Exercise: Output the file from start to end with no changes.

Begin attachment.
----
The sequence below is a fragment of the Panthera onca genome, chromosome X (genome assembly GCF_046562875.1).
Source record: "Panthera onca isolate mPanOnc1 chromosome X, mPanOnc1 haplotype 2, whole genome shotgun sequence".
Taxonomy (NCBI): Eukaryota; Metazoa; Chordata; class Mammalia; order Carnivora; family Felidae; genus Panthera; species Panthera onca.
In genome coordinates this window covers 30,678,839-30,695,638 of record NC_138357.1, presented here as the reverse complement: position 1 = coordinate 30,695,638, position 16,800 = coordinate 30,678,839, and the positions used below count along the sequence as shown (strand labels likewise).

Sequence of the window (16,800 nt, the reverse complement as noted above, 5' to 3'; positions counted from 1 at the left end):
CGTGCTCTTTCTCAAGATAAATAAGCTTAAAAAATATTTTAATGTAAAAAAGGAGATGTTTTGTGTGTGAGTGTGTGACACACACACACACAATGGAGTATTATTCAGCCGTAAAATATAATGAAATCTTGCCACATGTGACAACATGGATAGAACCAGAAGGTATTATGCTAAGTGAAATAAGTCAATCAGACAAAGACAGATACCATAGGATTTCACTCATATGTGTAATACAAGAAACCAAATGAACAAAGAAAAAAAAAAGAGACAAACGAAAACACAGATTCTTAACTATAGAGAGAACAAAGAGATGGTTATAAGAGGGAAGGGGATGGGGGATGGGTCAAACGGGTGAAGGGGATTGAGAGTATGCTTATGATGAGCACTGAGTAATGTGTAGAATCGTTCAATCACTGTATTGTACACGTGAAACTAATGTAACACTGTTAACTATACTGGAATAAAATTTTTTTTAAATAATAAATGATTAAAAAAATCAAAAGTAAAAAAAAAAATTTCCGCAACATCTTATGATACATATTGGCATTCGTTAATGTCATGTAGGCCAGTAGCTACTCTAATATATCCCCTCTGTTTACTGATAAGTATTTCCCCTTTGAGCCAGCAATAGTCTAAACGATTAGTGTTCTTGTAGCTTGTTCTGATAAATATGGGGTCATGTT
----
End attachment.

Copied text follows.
The sequence below is a fragment of the Panthera onca genome, chromosome X (genome assembly GCF_046562875.1).
Source record: "Panthera onca isolate mPanOnc1 chromosome X, mPanOnc1 haplotype 2, whole genome shotgun sequence".
Taxonomy (NCBI): Eukaryota; Metazoa; Chordata; class Mammalia; order Carnivora; family Felidae; genus Panthera; species Panthera onca.
In genome coordinates this window covers 30,678,839-30,695,638 of record NC_138357.1, presented here as the reverse complement: position 1 = coordinate 30,695,638, position 16,800 = coordinate 30,678,839, and the positions used below count along the sequence as shown (strand labels likewise).

Sequence of the window (16,800 nt, the reverse complement as noted above, 5' to 3'; positions counted from 1 at the left end):
CGTGCTCTTTCTCAAGATAAATAAGCTTAAAAAATATTTTAATGTAAAAAAGGAGATGTTTTGTGTGTGAGTGTGTGACACACACACACACAATGGAGTATTATTCAGCCGTAAAATATAATGAAATCTTGCCACATGTGACAACATGGATAGAACCAGAAGGTATTATGCTAAGTGAAATAAGTCAATCAGACAAAGACAGATACCATAGGATTTCACTCATATGTGTAATACAAGAAACCAAATGAACAAAGAAAAAAAAAAGAGACAAACGAAAACACAGATTCTTAACTATAGAGAGAACAAAGAGATGGTTATAAGAGGGAAGGGGATGGGGGATGGGTCAAACGGGTGAAGGGGATTGAGAGTATGCTTATGATGAGCACTGAGTAATGTGTAGAATCGTTCAATCACTGTATTGTACACGTGAAACTAATGTAACACTGTTAACTATACTGGAATAAAATTTTTTTTAAATAATAAATGATTAAAAAAATCAAAAGTAAAAAAAAAAATTTCCGCAACATCTTATGATACATATTGGCATTCGTTAATGTCATGTAGGCCAGTAGCTACTCTAATATATCCCCTCTGTTTACTGATAAGTATTTCCCCTTTGAGCCAGCAATAGTCTAAACGATTAGTGTTCTTGTAGCTTGTTCTGATAAATATGGGGTCATGTT